• Sectra’s Marketplace: Sectra’s AI strategy took a major step with the launch of its new Amplifier Marketplace. The Sectra Amplifier Marketplace will start with the Sectra Amplifier Store (a marketplace of Sectra-compatible AI solutions), and will later add the Amplifier Platform (gives users access to multiple apps in a unified infrastructure) and the Amplifier Analytics tool (allows users to measure AI performance). Sectra will go with a two-tier partner strategy, leading with a solid list of “Amplifier Partner” solutions that are sold by Sectra and are already proven to work on the Sectra platform (Aidence, Combinostics, Qure.ai, Riverain, ScreenPoint), plus a larger group of “Amplifier Integrators” (e.g. iCAD, Lunit, Quantib, others) who will work directly with Sectra customers to integrate their solutions.
  • Trending Down: A new Clinical Imaging study detailed how online searches for imaging procedures declined during the COVID emergency’s spring peak, followed by a smaller rebound as lockdowns eased. A comparison of Google Trends data before and after March 1 revealed declines and then rebounds for CT (−19.4%, +10.4%), X-ray (−16.6%, +2.5%), ultrasound (−19.9%, +18.7%), MRI (−38.3%, +24.6%), and mammography (−51.0%, +53.9%).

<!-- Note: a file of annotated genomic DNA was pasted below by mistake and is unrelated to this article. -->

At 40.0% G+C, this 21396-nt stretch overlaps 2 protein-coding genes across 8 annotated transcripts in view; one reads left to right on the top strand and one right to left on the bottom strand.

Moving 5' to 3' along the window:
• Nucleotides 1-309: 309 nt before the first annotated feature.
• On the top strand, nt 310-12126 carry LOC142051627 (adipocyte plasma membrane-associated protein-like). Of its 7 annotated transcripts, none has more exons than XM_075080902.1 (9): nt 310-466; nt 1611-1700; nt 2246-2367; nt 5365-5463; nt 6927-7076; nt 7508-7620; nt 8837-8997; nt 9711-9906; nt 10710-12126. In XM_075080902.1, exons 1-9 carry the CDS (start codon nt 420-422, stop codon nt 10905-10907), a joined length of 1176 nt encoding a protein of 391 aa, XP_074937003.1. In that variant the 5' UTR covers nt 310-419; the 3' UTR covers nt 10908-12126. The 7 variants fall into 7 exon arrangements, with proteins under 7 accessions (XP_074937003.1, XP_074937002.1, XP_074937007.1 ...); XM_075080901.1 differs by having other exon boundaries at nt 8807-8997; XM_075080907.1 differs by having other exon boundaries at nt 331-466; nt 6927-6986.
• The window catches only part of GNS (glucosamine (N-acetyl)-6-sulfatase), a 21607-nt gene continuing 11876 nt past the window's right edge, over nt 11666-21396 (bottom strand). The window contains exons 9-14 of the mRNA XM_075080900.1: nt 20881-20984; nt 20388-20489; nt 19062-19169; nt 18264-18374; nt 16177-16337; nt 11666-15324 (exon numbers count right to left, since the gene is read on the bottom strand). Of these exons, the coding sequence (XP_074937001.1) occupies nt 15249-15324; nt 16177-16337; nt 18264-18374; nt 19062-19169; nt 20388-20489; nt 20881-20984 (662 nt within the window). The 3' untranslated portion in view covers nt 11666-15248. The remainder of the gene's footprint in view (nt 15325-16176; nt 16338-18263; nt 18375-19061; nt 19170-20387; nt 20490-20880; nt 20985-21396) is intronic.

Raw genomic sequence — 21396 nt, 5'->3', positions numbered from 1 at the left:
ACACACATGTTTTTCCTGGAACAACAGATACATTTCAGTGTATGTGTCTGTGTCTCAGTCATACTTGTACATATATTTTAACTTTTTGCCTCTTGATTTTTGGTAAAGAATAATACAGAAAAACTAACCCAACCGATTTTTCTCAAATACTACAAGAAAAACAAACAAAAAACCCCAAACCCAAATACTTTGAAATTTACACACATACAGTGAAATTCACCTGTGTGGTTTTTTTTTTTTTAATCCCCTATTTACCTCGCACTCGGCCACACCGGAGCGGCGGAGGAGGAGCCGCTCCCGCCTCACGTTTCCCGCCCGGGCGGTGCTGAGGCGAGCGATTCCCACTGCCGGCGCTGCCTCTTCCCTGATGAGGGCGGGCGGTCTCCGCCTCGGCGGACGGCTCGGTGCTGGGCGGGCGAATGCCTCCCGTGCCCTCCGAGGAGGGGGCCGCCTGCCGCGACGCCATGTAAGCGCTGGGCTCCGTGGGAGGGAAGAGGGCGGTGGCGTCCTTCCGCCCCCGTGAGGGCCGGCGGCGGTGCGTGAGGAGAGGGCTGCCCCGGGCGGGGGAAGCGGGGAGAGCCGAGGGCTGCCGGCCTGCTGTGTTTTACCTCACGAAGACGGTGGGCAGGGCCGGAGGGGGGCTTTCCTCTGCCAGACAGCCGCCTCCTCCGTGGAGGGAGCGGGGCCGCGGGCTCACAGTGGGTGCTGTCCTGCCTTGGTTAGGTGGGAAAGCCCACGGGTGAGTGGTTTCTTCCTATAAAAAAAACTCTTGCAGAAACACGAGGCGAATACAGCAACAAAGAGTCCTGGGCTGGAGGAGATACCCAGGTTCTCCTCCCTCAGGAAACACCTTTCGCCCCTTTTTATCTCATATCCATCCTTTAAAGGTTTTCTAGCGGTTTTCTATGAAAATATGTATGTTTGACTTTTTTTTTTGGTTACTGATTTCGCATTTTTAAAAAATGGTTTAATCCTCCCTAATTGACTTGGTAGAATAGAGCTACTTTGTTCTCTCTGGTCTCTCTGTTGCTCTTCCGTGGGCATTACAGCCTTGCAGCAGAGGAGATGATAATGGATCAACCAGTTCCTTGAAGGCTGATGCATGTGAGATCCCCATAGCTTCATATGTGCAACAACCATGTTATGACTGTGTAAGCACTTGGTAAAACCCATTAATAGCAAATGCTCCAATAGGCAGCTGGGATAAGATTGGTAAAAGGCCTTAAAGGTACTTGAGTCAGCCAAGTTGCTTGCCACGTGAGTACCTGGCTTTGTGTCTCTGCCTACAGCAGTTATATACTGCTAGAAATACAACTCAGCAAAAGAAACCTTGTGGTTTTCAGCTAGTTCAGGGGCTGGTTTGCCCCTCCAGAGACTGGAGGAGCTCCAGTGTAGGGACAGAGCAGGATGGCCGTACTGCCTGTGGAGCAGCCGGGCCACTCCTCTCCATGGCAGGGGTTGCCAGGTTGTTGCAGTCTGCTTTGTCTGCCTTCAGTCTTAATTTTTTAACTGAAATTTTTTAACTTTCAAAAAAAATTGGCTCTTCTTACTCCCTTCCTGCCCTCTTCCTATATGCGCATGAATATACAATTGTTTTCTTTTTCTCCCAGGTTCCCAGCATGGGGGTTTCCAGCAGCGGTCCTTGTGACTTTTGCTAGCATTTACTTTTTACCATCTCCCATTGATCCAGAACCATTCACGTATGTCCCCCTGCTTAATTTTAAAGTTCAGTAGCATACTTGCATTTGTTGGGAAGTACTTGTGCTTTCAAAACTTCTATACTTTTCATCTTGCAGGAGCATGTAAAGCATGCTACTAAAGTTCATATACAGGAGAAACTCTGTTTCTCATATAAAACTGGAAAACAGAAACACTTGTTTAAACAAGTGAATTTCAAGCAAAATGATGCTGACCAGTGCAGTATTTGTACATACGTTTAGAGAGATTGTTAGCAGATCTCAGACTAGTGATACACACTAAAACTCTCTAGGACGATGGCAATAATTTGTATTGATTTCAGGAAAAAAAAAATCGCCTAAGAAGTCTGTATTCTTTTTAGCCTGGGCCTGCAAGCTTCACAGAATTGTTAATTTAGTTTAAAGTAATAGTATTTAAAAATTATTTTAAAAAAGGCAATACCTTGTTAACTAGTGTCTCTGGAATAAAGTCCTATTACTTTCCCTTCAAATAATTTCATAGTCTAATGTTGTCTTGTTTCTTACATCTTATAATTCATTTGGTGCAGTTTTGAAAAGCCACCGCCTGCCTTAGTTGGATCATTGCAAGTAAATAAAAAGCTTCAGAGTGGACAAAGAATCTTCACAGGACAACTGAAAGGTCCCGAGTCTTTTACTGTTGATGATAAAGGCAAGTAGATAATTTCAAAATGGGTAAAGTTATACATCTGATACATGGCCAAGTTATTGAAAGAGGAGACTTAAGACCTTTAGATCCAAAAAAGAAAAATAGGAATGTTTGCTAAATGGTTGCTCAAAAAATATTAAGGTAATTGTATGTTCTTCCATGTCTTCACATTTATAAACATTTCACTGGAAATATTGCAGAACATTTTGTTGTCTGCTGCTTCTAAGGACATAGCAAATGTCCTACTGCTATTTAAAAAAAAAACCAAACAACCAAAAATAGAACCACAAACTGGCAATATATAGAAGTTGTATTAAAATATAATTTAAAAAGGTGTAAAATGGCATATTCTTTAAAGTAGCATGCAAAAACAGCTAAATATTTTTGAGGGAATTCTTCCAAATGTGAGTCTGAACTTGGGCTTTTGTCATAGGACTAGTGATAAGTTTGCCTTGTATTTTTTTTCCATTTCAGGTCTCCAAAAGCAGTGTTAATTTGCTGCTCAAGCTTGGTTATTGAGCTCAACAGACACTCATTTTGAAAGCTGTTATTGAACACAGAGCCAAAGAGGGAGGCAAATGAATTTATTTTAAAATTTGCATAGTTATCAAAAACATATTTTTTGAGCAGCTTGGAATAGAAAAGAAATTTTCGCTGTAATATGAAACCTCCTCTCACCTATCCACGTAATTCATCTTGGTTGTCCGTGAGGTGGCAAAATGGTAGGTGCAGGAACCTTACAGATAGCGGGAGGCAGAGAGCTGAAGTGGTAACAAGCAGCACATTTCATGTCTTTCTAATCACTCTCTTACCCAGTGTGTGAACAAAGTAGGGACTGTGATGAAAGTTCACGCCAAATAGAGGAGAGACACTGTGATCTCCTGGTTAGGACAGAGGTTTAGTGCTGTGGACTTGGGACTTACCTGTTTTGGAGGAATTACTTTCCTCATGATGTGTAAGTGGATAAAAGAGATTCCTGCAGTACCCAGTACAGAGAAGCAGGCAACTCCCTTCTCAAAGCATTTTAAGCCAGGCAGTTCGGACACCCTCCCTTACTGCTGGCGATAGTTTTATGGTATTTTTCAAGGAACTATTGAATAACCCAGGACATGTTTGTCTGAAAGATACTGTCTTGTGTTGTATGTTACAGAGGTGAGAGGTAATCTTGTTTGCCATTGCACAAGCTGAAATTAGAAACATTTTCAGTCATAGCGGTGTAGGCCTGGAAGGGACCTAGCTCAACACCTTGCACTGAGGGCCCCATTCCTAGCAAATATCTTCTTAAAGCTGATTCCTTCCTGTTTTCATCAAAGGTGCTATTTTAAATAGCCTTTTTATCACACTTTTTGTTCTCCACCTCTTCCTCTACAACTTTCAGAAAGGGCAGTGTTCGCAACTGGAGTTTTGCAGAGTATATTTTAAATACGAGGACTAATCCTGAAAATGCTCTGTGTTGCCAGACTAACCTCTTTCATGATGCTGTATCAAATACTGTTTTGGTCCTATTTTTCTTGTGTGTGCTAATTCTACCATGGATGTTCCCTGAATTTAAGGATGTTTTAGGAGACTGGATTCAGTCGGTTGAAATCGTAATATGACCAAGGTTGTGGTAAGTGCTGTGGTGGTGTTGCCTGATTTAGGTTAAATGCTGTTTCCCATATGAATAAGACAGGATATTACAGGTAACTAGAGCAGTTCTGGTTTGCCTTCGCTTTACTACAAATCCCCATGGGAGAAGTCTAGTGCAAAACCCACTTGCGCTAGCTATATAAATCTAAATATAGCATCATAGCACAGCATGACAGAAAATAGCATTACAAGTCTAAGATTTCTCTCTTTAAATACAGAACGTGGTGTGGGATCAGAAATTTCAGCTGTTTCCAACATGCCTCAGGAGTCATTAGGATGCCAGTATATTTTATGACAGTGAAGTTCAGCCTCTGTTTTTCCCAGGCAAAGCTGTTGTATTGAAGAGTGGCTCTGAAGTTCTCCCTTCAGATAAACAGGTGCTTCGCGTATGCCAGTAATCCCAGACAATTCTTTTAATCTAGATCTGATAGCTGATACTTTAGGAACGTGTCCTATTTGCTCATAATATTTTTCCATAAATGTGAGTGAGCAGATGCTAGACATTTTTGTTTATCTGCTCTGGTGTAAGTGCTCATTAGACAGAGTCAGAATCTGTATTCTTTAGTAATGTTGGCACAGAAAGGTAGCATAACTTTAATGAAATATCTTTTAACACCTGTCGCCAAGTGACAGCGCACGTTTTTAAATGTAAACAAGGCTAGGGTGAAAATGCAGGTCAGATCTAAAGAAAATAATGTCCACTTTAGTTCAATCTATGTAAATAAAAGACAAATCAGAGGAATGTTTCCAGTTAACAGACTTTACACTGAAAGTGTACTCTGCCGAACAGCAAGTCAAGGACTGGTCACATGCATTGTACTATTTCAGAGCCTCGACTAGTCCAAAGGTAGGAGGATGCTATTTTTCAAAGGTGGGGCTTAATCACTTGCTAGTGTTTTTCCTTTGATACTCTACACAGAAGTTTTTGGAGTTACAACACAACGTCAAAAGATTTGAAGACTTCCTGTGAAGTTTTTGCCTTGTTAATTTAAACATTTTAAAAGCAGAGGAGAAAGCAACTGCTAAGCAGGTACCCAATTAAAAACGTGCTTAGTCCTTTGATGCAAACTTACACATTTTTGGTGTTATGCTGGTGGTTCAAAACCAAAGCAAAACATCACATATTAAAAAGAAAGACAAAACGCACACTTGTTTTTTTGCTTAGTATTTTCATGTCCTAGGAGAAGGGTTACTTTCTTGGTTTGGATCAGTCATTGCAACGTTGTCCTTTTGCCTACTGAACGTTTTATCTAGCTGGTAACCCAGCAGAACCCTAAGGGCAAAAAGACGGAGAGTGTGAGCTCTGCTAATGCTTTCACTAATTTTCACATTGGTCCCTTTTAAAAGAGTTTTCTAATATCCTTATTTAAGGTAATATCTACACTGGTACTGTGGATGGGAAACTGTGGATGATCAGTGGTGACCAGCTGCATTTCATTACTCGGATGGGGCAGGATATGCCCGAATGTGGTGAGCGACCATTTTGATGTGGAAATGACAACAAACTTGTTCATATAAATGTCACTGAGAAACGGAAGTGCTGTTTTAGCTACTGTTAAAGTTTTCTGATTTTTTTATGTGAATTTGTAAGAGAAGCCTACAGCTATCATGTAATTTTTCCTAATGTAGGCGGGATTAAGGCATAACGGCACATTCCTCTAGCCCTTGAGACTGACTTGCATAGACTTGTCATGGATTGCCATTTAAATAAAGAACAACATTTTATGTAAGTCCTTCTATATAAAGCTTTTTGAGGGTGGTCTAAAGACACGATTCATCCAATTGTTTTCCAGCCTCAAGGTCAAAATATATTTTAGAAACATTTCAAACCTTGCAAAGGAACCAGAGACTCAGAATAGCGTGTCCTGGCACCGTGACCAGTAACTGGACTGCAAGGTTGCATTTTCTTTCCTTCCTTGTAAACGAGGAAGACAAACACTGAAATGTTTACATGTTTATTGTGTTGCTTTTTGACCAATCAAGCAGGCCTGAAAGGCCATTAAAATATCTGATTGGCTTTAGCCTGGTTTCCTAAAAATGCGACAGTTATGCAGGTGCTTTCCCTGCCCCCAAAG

• Mach7 & Nuance’s Integration Collaboration: Mach7 and Nuance are working on a new solution that would integrate Mach7s’ zero-footprint eUnity Diagnostic Viewer within Nuance’s cloud-based PowerScribe One radiology platform. The solution would launch the eUnity Viewer within radiologists’ standard PowerScribe One workflow, pre-populating reports with data produced by AI models from Nuance’s AI Marketplace, that radiologists can then review/edit and use in their own reports.
  • US Radiology Goes North: US Radiology Specialists expanded to the northern U.S. for the first time through a partnership with western NY practice Windsong Radiology Group (5 imaging centers, ~24 rads). Since its creation through Charlotte Radiology’s private equity acquisition less than three years ago, US Radiology’s aggressive M&A pace has expanded the once-regional practice to 145 outpatient imaging centers across 14 states, staffed by 3,100 team members.